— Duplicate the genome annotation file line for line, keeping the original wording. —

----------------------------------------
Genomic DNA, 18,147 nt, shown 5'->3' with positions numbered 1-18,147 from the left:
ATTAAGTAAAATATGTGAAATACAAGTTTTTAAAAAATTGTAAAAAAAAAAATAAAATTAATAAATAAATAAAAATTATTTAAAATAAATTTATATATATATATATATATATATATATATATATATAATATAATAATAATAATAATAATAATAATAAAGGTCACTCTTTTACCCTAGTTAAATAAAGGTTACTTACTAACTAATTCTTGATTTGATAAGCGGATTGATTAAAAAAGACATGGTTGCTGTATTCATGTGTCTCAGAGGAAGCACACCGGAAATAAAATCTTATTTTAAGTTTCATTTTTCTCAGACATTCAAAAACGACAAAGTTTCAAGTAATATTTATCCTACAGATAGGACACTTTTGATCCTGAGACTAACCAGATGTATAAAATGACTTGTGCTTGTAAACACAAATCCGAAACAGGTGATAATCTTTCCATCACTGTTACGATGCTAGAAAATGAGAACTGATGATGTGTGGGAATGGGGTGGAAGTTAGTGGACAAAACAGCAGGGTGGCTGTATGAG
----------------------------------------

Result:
Genomic DNA, 18,147 nt, shown 5'->3' with positions numbered 1-18,147 from the left:
ATTAAGTAAAATATGTGAAATACAAGTTTTTAAAAAATTGTAAAAAAAAAAATAAAATTAATAAATAAATAAAAATTATTTAAAATAAATTTATATATATATATATATATATATATATATATATATAATATAATAATAATAATAATAATAATAATAAAGGTCACTCTTTTACCCTAGTTAAATAAAGGTTACTTACTAACTAATTCTTGATTTGATAAGCGGATTGATTAAAAAAGACATGGTTGCTGTATTCATGTGTCTCAGAGGAAGCACACCGGAAATAAAATCTTATTTTAAGTTTCATTTTTCTCAGACATTCAAAAACGACAAAGTTTCAAGTAATATTTATCCTACAGATAGGACACTTTTGATCCTGAGACTAACCAGATGTATAAAATGACTTGTGCTTGTAAACACAAATCCGAAACAGGTGATAATCTTTCCATCACTGTTACGATGCTAGAAAATGAGAACTGATGATGTGTGGGAATGGGGTGGAAGTTAGTGGACAAAACAGCAGGGTGGCTGTATGAG